An Interview with Pamela Druckerman, Author of "Bringing Up Bébé"

pamela_09_finale_hd-200x300By Elisa Murray

Editor's note: In advance of Pamela Druckerman's March 5 reading at Elliott Bay Book Company in Seattle, we interviewed her from her home in Paris. See also our review of Bringing Up Bébé.

If you could suggest American parents emulate just one aspect of French parenting, what would it be?

I should say, from the start, that my book in no way is an argument that American parents should be like French parents. The parenting culture in America is always changing, and in France as well. What I capture in France is a snapshot of a living breathing culture that’s evolving too.

But in terms of takeaways, [there are some] definitely in the realm of food, such as the idea of not snacking, except for once a day [in the afternoon]. So when you do sit down for a meal, this child is very hungry and more likely to eat what’s put in front of him. Another French idea that we’ve adopted at our house is to serve the meal in courses, and offer vegetables first, when the kids are hungriest.

I really like the French idea that that’s part of the parent’s job -- to teach the child about all different flavors and that the reason why [your children] don’t like a certain food is that’s it unfamiliar.

Other key takeaways?

Certainly with sleep. That’s a really important difference -- the fact that it’s the norm in France for babies to sleep through the night at two or three months old. In addition to doing the Pause [a tactic described in the book to wait a few minutes after a baby starts crying at night before responding], there is an idea that you should talk to your baby about sleep. It comes from Françoise Dolto, who is the Dr. Spock of France. She says the child is rational from the moment he is born, which means you can teach him things, such as how to sleep.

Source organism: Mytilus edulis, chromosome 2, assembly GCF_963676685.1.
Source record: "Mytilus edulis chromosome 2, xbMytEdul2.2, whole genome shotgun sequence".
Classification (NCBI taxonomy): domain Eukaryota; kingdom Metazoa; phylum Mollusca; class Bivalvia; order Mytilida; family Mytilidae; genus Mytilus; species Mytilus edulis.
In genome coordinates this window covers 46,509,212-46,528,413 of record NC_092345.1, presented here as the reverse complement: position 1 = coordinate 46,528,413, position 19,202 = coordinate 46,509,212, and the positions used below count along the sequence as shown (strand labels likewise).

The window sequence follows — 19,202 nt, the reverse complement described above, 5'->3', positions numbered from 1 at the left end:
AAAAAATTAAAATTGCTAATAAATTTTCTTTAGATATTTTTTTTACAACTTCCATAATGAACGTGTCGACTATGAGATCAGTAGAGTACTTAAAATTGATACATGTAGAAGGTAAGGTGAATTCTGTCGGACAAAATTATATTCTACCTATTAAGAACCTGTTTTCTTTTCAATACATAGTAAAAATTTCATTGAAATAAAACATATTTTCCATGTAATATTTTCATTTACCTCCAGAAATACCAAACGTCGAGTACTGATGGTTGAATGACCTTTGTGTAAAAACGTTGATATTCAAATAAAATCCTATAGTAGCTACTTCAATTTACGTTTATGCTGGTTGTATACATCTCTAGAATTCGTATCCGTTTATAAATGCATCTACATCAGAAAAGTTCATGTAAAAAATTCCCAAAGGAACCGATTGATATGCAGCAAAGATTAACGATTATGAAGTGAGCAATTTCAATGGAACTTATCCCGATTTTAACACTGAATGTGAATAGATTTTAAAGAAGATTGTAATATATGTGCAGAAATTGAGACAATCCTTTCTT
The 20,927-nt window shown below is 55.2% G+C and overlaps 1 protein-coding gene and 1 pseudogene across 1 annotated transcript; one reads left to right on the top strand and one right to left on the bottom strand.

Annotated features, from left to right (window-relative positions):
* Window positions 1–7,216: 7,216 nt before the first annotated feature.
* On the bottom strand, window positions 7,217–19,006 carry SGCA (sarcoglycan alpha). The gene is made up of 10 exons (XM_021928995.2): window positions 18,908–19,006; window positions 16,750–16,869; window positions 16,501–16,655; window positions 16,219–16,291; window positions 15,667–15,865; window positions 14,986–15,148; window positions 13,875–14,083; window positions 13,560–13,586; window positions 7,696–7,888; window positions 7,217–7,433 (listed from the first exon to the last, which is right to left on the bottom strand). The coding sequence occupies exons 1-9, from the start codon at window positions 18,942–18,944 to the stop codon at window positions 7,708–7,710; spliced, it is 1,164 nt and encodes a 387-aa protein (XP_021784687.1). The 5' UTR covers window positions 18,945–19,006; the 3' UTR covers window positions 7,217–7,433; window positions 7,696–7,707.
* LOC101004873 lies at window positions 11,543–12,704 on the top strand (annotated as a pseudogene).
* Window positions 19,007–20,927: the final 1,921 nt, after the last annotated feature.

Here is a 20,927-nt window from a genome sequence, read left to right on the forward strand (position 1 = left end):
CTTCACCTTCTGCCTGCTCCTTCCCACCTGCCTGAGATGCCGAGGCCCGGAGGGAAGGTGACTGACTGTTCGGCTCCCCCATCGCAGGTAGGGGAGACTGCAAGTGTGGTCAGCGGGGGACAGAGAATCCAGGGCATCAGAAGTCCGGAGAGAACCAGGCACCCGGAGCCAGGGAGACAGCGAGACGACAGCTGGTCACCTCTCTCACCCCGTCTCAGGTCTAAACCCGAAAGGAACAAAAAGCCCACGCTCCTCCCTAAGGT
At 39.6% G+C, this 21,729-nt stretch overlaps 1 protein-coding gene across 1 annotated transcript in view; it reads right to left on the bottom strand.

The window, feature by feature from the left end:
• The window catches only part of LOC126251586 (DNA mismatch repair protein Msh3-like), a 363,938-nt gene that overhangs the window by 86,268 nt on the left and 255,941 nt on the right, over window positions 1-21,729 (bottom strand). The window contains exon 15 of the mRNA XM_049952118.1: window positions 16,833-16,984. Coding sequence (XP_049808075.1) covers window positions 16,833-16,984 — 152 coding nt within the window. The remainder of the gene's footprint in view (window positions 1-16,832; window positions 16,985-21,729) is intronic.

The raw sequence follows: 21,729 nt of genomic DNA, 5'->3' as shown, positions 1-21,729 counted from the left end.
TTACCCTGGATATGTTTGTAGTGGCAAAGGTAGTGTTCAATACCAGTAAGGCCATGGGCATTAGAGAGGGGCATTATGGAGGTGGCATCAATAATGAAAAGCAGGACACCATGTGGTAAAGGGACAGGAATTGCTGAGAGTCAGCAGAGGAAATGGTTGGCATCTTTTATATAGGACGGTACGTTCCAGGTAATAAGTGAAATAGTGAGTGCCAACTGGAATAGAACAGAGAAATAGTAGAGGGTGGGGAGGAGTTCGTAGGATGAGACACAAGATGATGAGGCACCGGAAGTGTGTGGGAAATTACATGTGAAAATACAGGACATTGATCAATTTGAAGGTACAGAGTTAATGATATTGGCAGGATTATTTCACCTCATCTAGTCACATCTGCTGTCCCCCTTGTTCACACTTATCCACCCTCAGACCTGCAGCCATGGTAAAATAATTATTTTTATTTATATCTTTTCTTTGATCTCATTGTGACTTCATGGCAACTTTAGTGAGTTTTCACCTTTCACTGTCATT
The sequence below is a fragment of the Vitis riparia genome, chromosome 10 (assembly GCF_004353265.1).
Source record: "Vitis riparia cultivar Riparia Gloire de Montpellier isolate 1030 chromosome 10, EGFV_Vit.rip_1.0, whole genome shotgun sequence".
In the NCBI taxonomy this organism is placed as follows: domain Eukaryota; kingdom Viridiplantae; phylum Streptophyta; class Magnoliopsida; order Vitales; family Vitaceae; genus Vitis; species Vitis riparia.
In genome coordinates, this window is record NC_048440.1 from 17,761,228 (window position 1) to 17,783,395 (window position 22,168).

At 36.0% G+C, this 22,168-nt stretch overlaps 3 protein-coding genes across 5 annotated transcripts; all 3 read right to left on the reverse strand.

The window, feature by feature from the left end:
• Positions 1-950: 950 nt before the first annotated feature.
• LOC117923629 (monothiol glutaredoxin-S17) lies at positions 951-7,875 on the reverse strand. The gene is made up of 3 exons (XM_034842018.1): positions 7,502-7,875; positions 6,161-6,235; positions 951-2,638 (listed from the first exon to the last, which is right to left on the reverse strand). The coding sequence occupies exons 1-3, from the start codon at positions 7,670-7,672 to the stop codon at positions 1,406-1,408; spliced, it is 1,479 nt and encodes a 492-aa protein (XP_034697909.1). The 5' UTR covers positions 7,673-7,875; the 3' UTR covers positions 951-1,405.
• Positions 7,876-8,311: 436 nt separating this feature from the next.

One of the most interesting parts of the book was your description of the support that parents receive, from highly subsidized and excellent child care to national health care. Do you have a larger point you’d make about that?

I’m not a policy specialist, and this book is not a sort of platform. But living in France, I was very much struck by how dramatically the knowledge that you’re going to have access to subsidized, high-quality childcare changes the lives of women in particular. There’s this feeling that you’re not alone and there isn’t this competing rhetoric the way there is in America where we say women should be able to work and work full-time but there is also social pressure to be home with your child or to not put your child in care early on. It helps explain why [French women] have one of the highest birth rates in the European Union.

What can French parents learn from Americans?

One thing that I want my kids to have from their American side is that American optimism and sense of risk-taking, this belief that you can reinvent yourself. In France, there is much more respect for tradition and the past. French kids have to decide what they’re going to be when they grow up before they’ve grown up, when they finish high school, and I really like that American kids don’t necessarily have to do that.

You seem to be talking a lot about well-behaved children as the desired outcome of parenting. True?

If you ask most French parents what they want the outcome to be, they would say that they want [their kids] to be “awakened” -- a French word that means being alert to the world, engaged, comfortable in their own skin. They wouldn’t say they want [their kids] to be well behaved.

One of the points of the book is that children are capable of being calm enough to enjoy things in some settings, or that it’s harder to enjoy yourself if you don’t have ... if you don’t know how to cope with frustration and be calmly present.

And what’s the “proof” that this is the best way? Any long-term outcomes to point to?

I think the style of American parenting that I talk about in my book, which sociologists call “concerted cultivation” -- I don’t think we know what the outcomes are for it yet because we don’t really have “graduates” of it yet. That’s where some of the doubts about it are coming from. We don’t know if it’s good for kids, and I think we have a sense as parents that it’s not good for us as adults.

What I like about the French approach is that it’s not as focused on outcomes; it takes into account more what the actual experience of parenting and being a kid is like.

Have you been surprised by the media reaction?

I’ve received amazing responses to the book from readers. A lot of positive responses from people who have read the book and say that it’s really helped them. I think one of the big criticisms of the book is that it seems like common sense.

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